Hopeful Journeys. Perspectives on Central European and Transatlantic Migration, 1800-2000
Central Europe has long been involved in the production of migrants, as well as in the production of migration, acting as a place of collection and dispatch for women and men en route to new lives elsewhere, and as a place of ‘frenetic standstill’ for others, awaiting opportunities. This presentation will reflect on the history of migration from, and in, Central Europe over the last hundreds of years, considering the significance of transatlantic migration, as well as migration within the region more broadly, through a variety of persona narratives and reflections.
The event is the keynote lecture of the conference New Perspectives on Central European and Transatlantic Migration, 1800-2000 organized jointly by the Institute for Advanced Studies at CEU and the Botstiber Institute for Austrian-American Studies.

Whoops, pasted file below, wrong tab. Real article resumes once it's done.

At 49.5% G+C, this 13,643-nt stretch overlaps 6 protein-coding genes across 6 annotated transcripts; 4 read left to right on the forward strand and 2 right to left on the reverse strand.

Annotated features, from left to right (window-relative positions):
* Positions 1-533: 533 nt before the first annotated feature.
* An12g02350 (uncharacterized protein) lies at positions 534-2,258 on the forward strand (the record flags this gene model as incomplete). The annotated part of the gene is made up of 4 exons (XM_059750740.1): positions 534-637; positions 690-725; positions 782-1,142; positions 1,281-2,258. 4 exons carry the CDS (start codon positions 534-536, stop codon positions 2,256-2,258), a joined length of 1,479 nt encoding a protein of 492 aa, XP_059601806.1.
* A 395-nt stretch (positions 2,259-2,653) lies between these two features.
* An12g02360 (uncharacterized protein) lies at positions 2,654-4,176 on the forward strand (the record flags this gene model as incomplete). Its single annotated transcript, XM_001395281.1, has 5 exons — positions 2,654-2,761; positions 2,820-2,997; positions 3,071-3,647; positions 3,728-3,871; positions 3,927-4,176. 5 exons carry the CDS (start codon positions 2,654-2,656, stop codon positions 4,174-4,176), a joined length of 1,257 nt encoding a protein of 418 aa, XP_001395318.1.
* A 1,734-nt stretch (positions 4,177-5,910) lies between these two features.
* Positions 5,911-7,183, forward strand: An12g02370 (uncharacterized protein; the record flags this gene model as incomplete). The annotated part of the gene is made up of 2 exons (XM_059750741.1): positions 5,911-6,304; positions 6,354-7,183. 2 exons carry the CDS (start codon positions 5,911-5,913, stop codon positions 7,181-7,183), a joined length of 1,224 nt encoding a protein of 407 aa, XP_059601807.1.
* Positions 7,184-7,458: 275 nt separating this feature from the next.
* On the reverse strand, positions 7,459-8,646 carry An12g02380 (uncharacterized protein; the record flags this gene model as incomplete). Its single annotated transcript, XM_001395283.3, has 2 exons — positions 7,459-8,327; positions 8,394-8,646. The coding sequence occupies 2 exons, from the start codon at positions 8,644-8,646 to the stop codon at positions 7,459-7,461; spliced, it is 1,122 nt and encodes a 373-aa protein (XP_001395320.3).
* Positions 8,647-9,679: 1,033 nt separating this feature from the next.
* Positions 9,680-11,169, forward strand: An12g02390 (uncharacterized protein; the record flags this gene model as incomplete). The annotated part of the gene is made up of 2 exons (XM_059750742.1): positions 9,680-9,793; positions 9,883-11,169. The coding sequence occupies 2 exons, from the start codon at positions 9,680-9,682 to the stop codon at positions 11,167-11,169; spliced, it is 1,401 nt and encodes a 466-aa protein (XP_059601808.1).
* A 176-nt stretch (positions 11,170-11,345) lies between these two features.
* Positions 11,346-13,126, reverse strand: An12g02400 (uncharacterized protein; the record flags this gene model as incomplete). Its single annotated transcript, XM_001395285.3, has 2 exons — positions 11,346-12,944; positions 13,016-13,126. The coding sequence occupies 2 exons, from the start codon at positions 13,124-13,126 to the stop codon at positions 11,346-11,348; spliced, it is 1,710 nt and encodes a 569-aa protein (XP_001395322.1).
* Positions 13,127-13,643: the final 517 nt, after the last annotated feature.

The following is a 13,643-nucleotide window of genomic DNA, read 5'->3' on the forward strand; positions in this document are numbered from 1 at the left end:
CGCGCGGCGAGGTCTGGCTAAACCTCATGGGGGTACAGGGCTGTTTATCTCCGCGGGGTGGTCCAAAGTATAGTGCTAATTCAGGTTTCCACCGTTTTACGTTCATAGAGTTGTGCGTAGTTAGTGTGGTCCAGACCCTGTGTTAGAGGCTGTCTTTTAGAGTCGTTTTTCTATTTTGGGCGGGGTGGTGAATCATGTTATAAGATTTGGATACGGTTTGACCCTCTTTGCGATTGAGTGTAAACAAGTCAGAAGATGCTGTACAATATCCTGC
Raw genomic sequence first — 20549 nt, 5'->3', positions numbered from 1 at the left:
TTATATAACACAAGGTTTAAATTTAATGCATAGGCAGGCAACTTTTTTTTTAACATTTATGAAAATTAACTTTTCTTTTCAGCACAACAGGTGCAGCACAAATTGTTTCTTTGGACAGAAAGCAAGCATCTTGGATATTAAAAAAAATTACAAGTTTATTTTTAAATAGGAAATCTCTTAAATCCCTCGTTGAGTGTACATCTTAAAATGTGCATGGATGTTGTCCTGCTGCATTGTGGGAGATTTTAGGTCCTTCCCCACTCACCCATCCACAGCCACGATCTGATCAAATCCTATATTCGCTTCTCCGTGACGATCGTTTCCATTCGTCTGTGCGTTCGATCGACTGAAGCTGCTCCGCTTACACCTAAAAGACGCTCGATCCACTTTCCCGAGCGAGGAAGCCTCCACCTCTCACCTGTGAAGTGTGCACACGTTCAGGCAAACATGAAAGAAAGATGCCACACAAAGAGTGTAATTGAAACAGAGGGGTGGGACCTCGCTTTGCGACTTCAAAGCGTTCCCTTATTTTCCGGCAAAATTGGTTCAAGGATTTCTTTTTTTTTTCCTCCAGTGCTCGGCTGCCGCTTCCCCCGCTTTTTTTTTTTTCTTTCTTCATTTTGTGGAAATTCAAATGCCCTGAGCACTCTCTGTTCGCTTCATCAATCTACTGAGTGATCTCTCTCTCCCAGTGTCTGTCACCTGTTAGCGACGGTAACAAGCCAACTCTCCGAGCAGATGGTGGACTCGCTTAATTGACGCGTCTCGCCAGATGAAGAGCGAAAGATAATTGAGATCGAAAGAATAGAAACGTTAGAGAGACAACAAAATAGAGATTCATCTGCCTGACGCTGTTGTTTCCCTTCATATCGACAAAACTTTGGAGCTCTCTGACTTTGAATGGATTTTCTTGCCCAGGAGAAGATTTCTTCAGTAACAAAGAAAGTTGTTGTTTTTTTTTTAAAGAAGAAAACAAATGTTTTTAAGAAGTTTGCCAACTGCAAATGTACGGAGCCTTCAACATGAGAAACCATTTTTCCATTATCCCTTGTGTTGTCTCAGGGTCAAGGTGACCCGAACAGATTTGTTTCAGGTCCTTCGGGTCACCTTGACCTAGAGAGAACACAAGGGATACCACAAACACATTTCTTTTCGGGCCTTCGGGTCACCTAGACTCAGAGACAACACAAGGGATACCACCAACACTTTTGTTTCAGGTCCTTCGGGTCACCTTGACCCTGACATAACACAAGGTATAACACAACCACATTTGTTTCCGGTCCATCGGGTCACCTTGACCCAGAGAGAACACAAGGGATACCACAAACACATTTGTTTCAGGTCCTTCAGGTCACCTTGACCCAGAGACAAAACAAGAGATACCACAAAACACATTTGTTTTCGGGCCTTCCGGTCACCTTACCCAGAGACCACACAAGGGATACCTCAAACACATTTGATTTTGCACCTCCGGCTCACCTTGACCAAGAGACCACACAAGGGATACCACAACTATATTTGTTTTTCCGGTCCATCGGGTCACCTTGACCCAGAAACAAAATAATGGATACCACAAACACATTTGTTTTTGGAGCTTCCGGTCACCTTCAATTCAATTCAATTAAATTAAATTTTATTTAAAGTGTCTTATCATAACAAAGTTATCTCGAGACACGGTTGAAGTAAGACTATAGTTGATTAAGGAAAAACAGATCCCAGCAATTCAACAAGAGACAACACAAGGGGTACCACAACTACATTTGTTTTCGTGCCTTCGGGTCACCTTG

William O’Reilly is a University lecturer in Early Modern History at the University of Cambridge. He is the Associate Director of the Center for History and Economics and a full-time fellow at the Institute for Advanced Study at CEU. He has worked on a range of topics in early modern European and Atlantic history, and is particularly interested in the history of European migration, colonialism and imperialism. His most recent publications include Selling Souls. Trafficking German Migrants: Europe and America, 1648-1780 (Cambridge University Press, forthcoming) and The Atlantic World, 1450-1800 (Routledge, 2014).